Horrorfest 2014 Presents: The Ninth Gate (1999, Roman Polanski)

Although more of a thriller than a horror movie, The Ninth Gate is rooted in both the supernatural and reality, something that Polanski did with Rosemary’s Baby, The Tenant and Repulsion. Johnny Depp portrayals a book dealer and collector who is hired by a rich collector named Boris, played by Frank Langella to prove his copy of a book written by the Devil is not a fake. Even though the reasons are never revealed, Depp’s Corso presses on with the search, brushing past increasing dangers and witnessing horrible things in the process.

This, like all of Polanski’s films is rather well made and is engaging throughout. However it almost falls apart in the second act and the ending is a tad unsatisfying, and the film could have been shortened by at least 20 minutes. The mystery woman (the rather gorgeous Emmanuelle Seigner)  that aids Corso is a little too convenient and the film itself dives into silliness in certain parts. Yet I was still mostly entertained and the film has the hallmarks of many of Polanski’s best works. A much better modern Polanski thriller is The Ghost Writer, a film that has a better cast and is more tightly paced.


Best of the West: Day VIII

Warning: Review Contains Spoilers

13. Dead Man (Jarmusch, 1995)

Curiously enough this is the first movie I ever saw from Jim Jarmusch, who struck me as a rather interesting filmmaker. This is defiantly not your typical western, especially since Jarmusch in clever fashion has Johnny Depp playing a man who goes from an accountant to a gunslinger and killer. That was something I did not expect to happen eventually in the film, particularly since this is a rather stark, lyrical, and almost poetic film. By the 1990s the genre was on its last limbs, so Jarmusch along with Clint Eastwood gave us two amazing films that at least breathed some fresh life into the western, even though nowadays we are lucky to get one a year.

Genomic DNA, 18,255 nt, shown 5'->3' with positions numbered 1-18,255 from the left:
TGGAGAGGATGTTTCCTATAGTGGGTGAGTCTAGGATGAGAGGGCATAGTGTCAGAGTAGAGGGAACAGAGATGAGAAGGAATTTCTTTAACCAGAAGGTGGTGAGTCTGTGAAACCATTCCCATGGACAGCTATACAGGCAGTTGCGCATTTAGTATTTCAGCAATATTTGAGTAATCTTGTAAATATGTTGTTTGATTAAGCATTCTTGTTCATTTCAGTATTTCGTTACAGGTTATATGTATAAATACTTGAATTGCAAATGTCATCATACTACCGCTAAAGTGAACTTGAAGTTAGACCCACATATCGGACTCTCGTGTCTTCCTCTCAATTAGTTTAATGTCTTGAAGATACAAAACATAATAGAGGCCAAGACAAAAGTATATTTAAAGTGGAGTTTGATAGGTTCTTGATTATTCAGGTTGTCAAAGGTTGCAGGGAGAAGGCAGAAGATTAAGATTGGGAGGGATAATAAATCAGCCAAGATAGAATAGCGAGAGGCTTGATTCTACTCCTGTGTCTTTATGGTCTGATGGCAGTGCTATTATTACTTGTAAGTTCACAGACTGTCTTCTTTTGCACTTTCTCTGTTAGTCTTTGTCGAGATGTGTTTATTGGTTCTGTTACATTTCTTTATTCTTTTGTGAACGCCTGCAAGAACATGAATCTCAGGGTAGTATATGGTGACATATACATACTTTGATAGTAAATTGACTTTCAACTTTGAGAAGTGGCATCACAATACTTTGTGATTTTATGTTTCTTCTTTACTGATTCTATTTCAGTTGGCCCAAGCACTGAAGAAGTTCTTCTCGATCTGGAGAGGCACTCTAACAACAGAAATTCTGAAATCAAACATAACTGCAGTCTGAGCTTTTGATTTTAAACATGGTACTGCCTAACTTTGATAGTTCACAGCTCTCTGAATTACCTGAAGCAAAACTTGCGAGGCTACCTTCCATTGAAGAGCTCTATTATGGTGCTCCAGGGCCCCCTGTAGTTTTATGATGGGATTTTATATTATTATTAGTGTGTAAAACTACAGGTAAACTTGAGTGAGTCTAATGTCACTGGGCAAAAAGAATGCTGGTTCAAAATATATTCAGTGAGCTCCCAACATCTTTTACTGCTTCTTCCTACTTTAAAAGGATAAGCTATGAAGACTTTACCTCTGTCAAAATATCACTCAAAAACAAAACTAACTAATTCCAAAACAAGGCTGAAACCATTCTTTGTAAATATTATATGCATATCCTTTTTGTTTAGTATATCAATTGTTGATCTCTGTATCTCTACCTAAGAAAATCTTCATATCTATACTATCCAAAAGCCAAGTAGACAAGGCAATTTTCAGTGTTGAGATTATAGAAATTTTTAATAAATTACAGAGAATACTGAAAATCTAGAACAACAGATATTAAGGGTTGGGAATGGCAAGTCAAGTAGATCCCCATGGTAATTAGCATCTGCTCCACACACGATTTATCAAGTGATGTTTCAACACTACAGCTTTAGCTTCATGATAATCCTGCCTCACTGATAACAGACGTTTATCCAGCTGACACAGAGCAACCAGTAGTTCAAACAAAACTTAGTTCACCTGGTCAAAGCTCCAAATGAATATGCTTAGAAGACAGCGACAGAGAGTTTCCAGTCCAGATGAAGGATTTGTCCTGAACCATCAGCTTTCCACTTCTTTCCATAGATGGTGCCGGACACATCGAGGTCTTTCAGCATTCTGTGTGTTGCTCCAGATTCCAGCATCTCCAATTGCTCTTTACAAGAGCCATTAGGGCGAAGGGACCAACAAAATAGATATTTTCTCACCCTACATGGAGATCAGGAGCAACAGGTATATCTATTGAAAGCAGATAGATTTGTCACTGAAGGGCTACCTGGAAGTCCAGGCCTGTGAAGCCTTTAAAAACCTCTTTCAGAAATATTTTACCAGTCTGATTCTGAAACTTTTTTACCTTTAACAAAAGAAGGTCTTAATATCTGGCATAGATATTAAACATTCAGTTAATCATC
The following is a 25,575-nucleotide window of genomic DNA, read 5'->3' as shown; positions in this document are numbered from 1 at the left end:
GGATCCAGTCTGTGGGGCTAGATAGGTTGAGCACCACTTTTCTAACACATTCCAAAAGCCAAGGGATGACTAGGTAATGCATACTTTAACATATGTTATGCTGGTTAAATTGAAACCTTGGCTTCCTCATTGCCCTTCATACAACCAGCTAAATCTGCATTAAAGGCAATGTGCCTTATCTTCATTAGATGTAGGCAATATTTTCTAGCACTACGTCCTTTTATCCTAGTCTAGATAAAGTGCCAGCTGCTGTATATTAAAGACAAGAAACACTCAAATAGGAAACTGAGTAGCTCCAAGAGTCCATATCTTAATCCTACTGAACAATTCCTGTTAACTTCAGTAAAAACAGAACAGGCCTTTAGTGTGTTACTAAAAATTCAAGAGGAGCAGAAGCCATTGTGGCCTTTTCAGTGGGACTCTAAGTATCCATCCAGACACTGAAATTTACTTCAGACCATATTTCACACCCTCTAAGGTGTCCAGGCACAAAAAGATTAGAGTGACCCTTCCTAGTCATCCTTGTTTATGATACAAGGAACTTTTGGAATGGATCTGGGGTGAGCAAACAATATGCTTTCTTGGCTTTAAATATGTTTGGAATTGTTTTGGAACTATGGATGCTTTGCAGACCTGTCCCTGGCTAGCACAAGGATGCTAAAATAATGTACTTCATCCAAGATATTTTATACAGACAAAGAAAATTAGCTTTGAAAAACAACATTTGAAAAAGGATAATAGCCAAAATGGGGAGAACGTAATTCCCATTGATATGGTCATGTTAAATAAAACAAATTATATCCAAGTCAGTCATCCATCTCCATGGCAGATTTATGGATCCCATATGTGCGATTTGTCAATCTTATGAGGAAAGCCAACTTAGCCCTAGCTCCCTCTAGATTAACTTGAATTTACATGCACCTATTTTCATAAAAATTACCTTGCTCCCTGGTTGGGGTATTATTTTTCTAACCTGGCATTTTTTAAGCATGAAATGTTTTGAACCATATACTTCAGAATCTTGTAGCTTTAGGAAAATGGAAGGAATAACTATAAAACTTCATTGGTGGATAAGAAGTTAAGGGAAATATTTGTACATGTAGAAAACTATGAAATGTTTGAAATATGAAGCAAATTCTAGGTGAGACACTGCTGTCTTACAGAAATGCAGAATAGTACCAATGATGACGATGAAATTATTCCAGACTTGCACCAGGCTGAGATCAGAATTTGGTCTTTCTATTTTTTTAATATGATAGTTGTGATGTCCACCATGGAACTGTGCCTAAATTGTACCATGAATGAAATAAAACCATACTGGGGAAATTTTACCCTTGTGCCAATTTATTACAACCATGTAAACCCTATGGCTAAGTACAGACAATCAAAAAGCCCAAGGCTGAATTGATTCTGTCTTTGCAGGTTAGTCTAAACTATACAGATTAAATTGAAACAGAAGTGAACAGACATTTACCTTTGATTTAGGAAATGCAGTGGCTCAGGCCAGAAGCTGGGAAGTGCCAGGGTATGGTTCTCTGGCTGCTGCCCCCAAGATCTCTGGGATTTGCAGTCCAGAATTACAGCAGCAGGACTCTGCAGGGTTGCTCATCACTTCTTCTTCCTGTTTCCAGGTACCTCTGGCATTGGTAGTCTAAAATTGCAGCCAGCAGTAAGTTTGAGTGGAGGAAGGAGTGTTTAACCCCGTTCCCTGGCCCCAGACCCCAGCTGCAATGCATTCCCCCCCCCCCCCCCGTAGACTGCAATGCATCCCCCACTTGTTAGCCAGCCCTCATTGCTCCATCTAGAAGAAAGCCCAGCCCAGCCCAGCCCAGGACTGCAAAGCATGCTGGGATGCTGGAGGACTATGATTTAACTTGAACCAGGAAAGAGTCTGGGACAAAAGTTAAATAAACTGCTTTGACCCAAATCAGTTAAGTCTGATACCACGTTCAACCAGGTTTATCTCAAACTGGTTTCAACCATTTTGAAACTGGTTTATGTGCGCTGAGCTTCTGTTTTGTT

Also I would like to thank Roger Ebert for bashing this movie, since his review was why I watched it in the first place. Either he did not get the film and thus was negative as a result, or he found the movie’s mystical implications wanting. Regardless, that doesn’t matter because I honestly have no idea what really the movie is supposed to be saying, and perhaps that is the point. Such puzzling attributes do not matter honestly when you are watching a film as captivating as this one, and I loved Neil Young’s simplistic and rough guitar infused score, which only highlights the oddity of this entire movie.

Extra points go to this film for featuring a Native American in its main cast, as Nobody acts as a taunter of Blake (“Stupid fucking white man,”) a quoter of the actual William Blake’s poetry, and the accountant Blake’s guide into another realm. This brings me to another point, which is that [SPOILER]I am willing to consider that when he gets shot the first time Blake actually dies, and therefore the rest of the movie is his last thoughts before he finally goes to the afterlife.[/SPOILER] Yet I wish to reject that theory because in a way it cheapens what occurs, plus I prefer to speculate that Blake is seeking enlightenment without even realizing that he is doing so.

Oh and this movie is one of the few westerns, if maybe the only western, on this list that has any kind of bleak/dark humor. The fact that Blake ends up forsaking his past life and embracing his mission as a bringer of death actually warrants an essay, and maybe I will finally view this film again on Instant Viewing. Jarmusch’s sharp ability to blind western standard cliches with his own mythical view of the west is remarkable, and I really wish he would have made one more western, although considering how he works that is probably unlikely.

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